(This article belongs to the Special Issue Understanding Sports-Related Health Issues)
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25 pages, 20091 KiB  
Review
Exercise Prescription for the Work–Life Population and Beyond
by Gisela Sjøgaard, Karen Søgaard, Anne Faber Hansen, Anne Skov Østergaard, Sanel Teljigovic and Tina Dalager
J. Funct. Morphol. Kinesiol. 2023, 8(2), 73; https://doi.org/10.3390/jfmk8020073 - 26 May 2023
Viewed by 1643
Abstract
The background for this paper concerns a high frequency of work-related disorders that may result from physical exposure at work being highly sedentary, repetitive–monotonous, or physically demanding. This may result in levels of physical inactivity or strenuous activity impairing health. The aim is [...] Read more.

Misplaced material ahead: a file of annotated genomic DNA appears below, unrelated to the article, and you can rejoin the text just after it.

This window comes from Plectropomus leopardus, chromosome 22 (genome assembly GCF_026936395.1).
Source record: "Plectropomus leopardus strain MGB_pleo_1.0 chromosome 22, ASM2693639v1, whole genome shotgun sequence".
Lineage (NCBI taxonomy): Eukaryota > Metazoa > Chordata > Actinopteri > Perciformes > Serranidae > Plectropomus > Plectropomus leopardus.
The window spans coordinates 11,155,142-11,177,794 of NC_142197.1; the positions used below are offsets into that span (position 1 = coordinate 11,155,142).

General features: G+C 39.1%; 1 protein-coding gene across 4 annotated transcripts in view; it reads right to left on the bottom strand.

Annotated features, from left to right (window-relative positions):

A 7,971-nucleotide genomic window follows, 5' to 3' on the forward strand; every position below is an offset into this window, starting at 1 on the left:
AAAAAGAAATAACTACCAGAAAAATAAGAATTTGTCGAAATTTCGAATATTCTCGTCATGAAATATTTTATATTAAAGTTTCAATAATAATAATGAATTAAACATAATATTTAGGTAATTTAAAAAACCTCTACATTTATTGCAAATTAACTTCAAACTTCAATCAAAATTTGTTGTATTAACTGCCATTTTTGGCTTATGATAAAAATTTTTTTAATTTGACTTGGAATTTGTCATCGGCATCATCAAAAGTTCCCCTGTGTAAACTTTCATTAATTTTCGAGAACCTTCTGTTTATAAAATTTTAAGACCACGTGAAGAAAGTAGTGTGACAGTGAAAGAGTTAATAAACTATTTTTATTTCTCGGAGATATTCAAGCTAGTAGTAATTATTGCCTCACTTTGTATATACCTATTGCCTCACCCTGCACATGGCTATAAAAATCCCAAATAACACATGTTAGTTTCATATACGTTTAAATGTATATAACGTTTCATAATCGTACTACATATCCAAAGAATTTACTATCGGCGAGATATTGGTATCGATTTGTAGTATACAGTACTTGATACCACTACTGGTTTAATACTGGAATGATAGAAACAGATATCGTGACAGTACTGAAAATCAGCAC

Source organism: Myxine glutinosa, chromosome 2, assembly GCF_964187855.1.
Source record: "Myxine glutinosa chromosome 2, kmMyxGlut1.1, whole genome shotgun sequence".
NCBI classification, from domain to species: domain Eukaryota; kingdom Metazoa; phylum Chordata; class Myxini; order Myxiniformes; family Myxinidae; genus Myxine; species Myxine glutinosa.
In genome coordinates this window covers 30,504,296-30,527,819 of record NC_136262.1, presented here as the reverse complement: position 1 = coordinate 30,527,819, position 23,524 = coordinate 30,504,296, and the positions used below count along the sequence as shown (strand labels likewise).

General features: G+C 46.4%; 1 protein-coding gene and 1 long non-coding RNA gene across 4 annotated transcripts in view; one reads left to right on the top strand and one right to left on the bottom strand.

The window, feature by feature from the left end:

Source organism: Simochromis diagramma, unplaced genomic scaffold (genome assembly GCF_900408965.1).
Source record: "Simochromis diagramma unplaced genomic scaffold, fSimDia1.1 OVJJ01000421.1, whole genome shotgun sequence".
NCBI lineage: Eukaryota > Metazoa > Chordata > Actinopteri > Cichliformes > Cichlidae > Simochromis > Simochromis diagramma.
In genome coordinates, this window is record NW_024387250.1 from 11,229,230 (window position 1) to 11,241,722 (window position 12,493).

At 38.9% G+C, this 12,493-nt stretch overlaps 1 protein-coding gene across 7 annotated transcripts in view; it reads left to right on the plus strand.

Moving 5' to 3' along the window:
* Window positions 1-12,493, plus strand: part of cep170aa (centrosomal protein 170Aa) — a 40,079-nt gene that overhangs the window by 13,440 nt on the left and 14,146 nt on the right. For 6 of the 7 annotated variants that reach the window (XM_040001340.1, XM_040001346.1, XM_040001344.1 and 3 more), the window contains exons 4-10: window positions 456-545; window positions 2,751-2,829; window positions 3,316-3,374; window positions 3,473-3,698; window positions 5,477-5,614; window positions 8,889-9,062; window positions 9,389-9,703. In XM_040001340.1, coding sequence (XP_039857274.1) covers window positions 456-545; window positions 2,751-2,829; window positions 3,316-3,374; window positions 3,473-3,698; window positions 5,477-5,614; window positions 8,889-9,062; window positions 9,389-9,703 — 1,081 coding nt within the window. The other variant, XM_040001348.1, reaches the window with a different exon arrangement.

The background for this paper concerns a high frequency of work-related disorders that may result from physical exposure at work being highly sedentary, repetitive–monotonous, or physically demanding. This may result in levels of physical inactivity or strenuous activity impairing health. The aim is to present an evidence-based exercise prescription for the work–life population and beyond. The exercise program is designed to be feasible for use at the workplace and/or during leisure time and to improve health, workability, productivity, sickness absence, etc. The specific concept of Intelligent Physical Exercise Training, IPET, includes the assessment of several health-related variables, including musculoskeletal disorders, physical capacity, and physical exposure at work and/or daily life activity. An algorithm with cut-points for prescribing specific exercises is provided. Exercise programs in praxis are addressed through descriptions of precise executions of various prescribed exercises and possible alternatives to optimize variation and adherence. Finally, perspectives on the significance of introducing IPET and the ongoing, as well as future lines of development, are discussed. Full article